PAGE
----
The Asian Infrastructure Investment Bank (AIIB) is considering financing four more projects for contributing further to the country’s infrastructure development, a top AIIB Official said.

The projects are ‘Dhaka and Western Zone Transmission Grid Expansion Project’, ‘Dhaka Sanitation Improvement Project’, ‘Mymensingh Kewatkhali Bridge Project’ and ‘Sylhet to Tamabil Road Upgradation Project’.

However, the multi-donor bank has already approved five projects for Bangladesh amounting to US$505 million for developing infrastructures.

The projects are ‘Distribution System Upgrade and Expansion’ with a cost of $165.0 million, ‘Natural Gas Infrastructure and Efficiency Improvement’ with a cost of $60.0 million, ‘Power System Upgrade and Expansion Project’ with a cost of $120.0 million, ‘Bangladesh Municipal Water Supply and Sanitation Project’ with a cost of $100.0 million and Bangladesh Bhola IPP with a cost of $60.0 million.

In an email interview, AIIB Vice President Joachim von Amsberg said from China that AIIB is open to considering more infrastructure projects from Bangladesh that are aligned with their mandate, thematic priorities and sector strategies.

“AIIB is very positive on Bangladesh. It is an economy that looks set to sustain moderately high growth rates, providing the policy efforts continue.

Secondly, there will be opportunities in infrastructure and productive sectors for AIIB to work with and contribute towards Bangladesh’s development,” he said.

The AIIB vice president also informed that AIIB has approved around US$3.0 million grants under the ‘AIIB Special Fund (SF) for Project Preparation’ to prepare two transport sector projects in Bangladesh.

“AIIB approved $813,000 for preparing the ‘Sylhet to Tamabil Road Upgradation Project’ while $2.16 million for the Mymensingh Kweatkhali Bridge Project,” he added.

He said special fund for project preparation is important in the sense that many of AIIB members, especially low-income members, face significant capacity lags in preparing bankable infrastructure projects.

“AIIB has very high standards for project quality, especially for economic, environmental and social sustainability. These are also the areas where many of our members lack capacity. Special Fund grants help our members address these preparation gaps, improve overall quality of these projects and get them ready for AIIB investments,” he added.

Joachim von Amsberg informed that the fund provides support for other preparatory activities, such as preparing legal documents, detailed engineering design, tender documents and review of feasibility studies.

The AIIB Vice President said AIIB is open to considering more SF proposals for Bangladesh, if the projects are selected and included into AIIB’s pipeline and meet with requirements as set out in SF Rules and Regulations.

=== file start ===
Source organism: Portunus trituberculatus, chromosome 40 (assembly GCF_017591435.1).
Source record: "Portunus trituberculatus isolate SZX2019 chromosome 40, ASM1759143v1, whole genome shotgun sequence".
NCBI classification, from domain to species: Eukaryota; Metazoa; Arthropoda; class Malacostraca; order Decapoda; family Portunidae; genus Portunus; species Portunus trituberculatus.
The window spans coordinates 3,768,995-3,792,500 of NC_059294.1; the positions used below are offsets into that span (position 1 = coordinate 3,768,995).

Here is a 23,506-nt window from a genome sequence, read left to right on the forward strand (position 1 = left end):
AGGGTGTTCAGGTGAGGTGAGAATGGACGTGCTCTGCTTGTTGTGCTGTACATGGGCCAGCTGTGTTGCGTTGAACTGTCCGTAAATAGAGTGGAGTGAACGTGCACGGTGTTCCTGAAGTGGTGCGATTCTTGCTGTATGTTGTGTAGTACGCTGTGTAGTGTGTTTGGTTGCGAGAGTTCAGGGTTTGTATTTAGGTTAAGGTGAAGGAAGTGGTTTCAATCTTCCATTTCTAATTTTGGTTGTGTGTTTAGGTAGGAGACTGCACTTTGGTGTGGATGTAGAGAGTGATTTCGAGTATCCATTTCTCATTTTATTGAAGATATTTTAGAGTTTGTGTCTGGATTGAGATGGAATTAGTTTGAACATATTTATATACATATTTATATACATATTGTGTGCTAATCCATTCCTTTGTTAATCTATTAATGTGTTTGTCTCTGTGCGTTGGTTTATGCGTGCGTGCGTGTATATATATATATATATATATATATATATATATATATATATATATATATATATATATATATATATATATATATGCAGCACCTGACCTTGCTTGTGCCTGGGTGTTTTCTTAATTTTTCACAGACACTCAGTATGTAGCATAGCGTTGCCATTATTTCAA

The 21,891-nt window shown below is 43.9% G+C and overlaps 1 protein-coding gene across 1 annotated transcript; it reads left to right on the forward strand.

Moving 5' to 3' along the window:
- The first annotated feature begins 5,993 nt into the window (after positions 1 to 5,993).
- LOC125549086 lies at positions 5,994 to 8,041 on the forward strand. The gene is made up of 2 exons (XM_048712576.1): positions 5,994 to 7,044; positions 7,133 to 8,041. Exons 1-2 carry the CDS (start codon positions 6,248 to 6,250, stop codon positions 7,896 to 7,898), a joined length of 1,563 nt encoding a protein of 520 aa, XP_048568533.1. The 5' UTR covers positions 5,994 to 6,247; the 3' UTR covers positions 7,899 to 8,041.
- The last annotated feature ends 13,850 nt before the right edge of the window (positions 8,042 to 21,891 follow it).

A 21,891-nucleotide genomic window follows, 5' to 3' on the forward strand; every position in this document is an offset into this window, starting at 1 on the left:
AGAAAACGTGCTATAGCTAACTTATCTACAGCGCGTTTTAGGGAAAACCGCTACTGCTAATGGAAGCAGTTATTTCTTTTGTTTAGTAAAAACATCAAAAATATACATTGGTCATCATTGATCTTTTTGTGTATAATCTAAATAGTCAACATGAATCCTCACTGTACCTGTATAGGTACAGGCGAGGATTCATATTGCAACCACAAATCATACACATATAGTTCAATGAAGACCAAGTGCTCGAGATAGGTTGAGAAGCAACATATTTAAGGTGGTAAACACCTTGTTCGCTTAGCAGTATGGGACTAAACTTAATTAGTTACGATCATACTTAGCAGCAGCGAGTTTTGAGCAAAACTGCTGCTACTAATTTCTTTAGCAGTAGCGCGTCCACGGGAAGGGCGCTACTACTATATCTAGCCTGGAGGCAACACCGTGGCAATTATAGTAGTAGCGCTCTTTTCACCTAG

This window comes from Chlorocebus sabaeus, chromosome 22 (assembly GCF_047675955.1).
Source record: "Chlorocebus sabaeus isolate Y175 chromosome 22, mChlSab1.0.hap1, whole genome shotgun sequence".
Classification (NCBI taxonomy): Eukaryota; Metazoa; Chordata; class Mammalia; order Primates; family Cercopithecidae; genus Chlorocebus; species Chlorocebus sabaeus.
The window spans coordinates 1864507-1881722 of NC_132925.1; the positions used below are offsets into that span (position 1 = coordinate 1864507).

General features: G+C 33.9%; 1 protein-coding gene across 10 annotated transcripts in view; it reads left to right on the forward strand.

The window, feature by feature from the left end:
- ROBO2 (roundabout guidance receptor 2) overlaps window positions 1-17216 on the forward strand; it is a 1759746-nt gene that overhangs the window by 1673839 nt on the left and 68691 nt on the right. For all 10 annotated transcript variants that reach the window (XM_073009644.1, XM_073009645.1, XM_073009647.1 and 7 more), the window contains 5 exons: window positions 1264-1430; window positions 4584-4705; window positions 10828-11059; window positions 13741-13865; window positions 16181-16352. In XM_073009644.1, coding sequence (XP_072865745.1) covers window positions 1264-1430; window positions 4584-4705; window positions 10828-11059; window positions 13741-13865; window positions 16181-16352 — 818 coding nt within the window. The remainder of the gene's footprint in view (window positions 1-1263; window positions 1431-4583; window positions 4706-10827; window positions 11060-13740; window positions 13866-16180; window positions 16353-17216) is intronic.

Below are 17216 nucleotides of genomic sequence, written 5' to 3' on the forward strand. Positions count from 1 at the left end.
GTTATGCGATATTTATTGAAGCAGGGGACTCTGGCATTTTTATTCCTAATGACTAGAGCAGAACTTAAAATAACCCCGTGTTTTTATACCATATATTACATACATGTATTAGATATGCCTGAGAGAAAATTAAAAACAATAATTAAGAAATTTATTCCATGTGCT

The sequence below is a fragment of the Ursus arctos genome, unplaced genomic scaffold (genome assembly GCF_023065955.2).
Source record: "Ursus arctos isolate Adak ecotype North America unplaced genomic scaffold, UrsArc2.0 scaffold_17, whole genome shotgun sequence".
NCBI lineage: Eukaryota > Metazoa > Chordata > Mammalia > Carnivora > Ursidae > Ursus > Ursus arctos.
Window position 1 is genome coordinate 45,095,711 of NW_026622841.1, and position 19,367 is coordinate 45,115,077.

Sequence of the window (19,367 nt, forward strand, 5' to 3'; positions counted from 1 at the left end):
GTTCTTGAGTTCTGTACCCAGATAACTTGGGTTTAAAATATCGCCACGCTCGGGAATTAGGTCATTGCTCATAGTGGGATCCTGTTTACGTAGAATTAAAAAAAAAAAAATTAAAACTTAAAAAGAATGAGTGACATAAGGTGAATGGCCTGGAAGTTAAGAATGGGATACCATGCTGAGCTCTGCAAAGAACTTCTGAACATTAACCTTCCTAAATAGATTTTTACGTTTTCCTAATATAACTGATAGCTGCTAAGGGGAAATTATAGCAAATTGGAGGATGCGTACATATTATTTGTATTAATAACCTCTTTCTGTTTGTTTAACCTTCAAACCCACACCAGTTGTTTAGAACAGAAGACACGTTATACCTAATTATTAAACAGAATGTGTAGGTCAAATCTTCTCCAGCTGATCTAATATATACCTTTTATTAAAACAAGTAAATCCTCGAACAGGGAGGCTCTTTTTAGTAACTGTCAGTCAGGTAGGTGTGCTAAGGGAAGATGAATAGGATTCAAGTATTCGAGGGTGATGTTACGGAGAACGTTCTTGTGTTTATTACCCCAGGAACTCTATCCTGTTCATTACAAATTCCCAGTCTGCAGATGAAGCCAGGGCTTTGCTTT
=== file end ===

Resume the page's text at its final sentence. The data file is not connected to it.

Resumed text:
Through these grants, he said, beneficiary countries can hire world class experts or consultants to carry out the required preparation work in accordance with the procurement policy of AIIB.

Preparation activities supported by these grants are critical to improve project quality, bank-ability in terms of economic, environmental and social sustainability and implementation readiness, he added.

Joachim von Amsberg said special fund grants are primarily meant to help their members ensure economic, environmental and social sustainability on infrastructure projects that AIIB invests in.

“Special Fund can help carry out detailed studies about sustainability of prospective investments. This helps countries develop good infrastructure projects. This is also helpful for AIIB to invest in more bankable opportunities. This is a win-win situation for both the beneficiary of the grants and AIIB,” he added.

He said these grants should be used to address critical preparation gaps, such as reviewing feasibility studies, carrying out environmental and social analysis, preparing tender documents and selecting the right technology.

“These grants can also help Bangladesh mobilise private capital for infrastructure financing by structuring PPP projects,” he added.

The AIIB Vice President said these are 100 per cent non-reimbursable grants for preparing projects that AIIB will finance.

“Beneficiary countries do not reimburse any money from these grants to AIIB is expected that preparatory activities support by SF grants lead to AIIB’s financing in the end,” he added.